WATCH ABOVE: City road crews are working non-stop following the latest wallop of winter in Edmonton. As Kendra Slugoski reports, a parking ban has been declared.
EDMONTON — Heavy snow and wind made for treacherous driving conditions in and around Edmonton Thursday afternoon.
A snowfall warning, which was put in place for much of the Capital Region and other parts of Alberta Wednesday, remained in place Thursday evening. A total of 10 to 15 centimetres is expected for the Edmonton region and up to 20 cm for the Peace Country by Friday.
Several area highways were in terrible condition Thursday evening. Here in Edmonton, police advised motorists to avoid downtown all together due to poor winter driving conditions. McDougall and Bellamy hills were both closed for a period of time during the Thursday evening commute because vehicles were stuck on both hills.
“We were out on the hills right through the rush hour. It came down to a matter of trying to keep them sanded and we had trucks going around and around on those hills,” said Bob Dunford, the city’s director of roadway maintenance.
“But even with the sanding, you get that volume of traffic with the snow and all it takes is one or two vehicles to spin out and it brings traffic to a crawl.”
Edmonton police responded to 85 collisions between 3 p.m. and 9 p.m. Thursday. Of those, 65 involved property damage, 14 were hit-and-runs and six involved injuries.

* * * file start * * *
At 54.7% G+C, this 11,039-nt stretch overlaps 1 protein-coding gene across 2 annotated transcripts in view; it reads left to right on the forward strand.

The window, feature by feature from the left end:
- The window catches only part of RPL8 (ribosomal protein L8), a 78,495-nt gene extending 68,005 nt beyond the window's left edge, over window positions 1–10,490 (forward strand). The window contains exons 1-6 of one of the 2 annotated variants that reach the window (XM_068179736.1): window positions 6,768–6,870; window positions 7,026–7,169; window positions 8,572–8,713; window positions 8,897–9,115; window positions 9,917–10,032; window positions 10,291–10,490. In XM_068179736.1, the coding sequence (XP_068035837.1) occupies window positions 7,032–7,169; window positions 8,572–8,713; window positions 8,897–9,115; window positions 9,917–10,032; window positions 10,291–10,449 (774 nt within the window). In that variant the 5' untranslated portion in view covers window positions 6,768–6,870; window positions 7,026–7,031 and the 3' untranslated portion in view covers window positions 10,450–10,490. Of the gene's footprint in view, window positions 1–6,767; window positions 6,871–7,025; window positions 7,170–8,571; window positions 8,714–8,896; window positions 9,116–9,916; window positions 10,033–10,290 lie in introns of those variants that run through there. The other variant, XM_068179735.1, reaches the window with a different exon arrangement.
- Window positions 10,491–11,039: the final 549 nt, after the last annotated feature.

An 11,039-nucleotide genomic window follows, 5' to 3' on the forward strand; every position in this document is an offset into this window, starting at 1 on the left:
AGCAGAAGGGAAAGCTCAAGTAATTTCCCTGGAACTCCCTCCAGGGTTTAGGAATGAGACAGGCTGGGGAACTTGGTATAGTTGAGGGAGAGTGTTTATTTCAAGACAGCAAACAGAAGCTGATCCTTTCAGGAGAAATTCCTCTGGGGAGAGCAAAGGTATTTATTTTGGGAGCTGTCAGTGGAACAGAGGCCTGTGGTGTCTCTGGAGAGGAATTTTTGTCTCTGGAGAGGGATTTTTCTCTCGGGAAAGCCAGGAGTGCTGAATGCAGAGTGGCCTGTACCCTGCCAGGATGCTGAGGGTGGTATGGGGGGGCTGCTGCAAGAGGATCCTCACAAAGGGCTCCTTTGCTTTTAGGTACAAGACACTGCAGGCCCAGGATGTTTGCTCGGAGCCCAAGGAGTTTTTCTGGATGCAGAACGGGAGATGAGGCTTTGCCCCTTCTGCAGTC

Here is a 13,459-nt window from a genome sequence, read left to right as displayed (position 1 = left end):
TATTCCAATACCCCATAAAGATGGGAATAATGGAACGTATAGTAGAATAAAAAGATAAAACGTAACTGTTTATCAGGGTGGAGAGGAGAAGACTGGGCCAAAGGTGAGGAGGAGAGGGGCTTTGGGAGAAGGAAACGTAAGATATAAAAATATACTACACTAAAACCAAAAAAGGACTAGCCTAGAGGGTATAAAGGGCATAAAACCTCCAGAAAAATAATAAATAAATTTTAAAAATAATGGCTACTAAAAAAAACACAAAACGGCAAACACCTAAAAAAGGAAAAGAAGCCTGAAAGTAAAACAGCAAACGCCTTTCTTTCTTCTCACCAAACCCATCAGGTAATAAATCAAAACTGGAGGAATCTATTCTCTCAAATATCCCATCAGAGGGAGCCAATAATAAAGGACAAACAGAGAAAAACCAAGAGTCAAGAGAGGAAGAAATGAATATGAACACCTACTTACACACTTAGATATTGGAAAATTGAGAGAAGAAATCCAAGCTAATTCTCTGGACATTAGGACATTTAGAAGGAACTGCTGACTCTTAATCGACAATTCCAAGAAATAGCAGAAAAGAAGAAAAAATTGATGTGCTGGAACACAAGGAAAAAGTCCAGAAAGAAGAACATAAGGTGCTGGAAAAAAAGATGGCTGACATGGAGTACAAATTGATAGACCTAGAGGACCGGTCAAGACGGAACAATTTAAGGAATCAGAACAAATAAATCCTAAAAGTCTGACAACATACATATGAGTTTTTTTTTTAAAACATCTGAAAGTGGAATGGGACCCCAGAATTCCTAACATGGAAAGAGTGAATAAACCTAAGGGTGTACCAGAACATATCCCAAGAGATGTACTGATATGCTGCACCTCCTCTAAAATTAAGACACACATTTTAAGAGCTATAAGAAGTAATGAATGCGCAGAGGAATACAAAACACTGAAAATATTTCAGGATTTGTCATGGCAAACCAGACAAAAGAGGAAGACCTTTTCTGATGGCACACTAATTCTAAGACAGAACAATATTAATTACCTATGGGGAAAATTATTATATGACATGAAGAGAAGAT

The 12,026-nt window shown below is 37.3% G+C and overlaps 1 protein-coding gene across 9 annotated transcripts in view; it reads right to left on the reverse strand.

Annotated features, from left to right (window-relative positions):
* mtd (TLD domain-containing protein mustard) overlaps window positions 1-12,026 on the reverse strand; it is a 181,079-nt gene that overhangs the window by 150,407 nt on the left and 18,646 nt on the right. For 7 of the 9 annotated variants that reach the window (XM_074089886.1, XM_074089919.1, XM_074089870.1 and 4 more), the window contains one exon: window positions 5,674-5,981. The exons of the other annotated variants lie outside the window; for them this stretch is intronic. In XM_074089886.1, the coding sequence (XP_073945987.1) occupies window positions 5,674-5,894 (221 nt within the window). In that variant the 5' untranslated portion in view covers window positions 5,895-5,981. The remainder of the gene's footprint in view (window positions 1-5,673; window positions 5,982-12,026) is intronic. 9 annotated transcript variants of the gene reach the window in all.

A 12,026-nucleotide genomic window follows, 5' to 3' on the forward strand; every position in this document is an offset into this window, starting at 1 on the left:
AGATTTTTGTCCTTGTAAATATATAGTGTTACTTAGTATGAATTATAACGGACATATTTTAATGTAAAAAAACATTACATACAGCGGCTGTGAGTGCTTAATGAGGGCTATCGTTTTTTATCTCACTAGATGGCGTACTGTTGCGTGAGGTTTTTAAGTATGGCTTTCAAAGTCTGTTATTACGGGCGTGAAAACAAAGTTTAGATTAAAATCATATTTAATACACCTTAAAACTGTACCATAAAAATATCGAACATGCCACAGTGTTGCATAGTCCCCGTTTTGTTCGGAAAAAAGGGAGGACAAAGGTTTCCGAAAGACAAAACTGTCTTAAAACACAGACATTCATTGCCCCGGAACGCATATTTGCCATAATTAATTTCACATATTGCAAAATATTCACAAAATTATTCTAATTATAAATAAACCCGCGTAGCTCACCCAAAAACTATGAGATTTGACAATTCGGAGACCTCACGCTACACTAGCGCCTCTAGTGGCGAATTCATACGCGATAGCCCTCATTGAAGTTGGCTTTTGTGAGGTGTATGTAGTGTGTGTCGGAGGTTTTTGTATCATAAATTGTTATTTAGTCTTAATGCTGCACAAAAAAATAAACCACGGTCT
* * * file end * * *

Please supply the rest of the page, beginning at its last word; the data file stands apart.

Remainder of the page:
The situation was a slightly better during the morning commute, with 65 collisions between 6 and 11 a.m. Friday. Of those, 48 involved property damage, 11 were hit and runs and three resulted in injuries.
Motorists are reminded to drive to the conditions.
Catch up on Thursday’s Alberta winter storm live blog below:
An Arctic air mass moved into the province Wednesday evening, bringing significantly colder temperatures to most of Alberta. Some regions were even under an extreme cold warning.
Moisture from a Pacific weather system moved over top of Arctic air, producing heavy snowfall in parts of central and northern Alberta.
“A low from B.C. has brought moisture over the Rockies, combined with an Arctic airmass that’s moving down from the north,” explained Global Edmonton’s Chief Meteorologist Nicola Crosbie.
She estimated that wind chill values were around -25 on Thursday and down to -30 Friday morning.
The same system caused freezing rain in southern Alberta on Thursday, Crosbie added. It also brought with it very strong winds to southwestern Alberta, with gusts of 100 km/h or more forecast to develop Friday.
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Editor’s note: This story was originally published Feb. 4 and updated Feb. 5 and 6th with the latest weather information.
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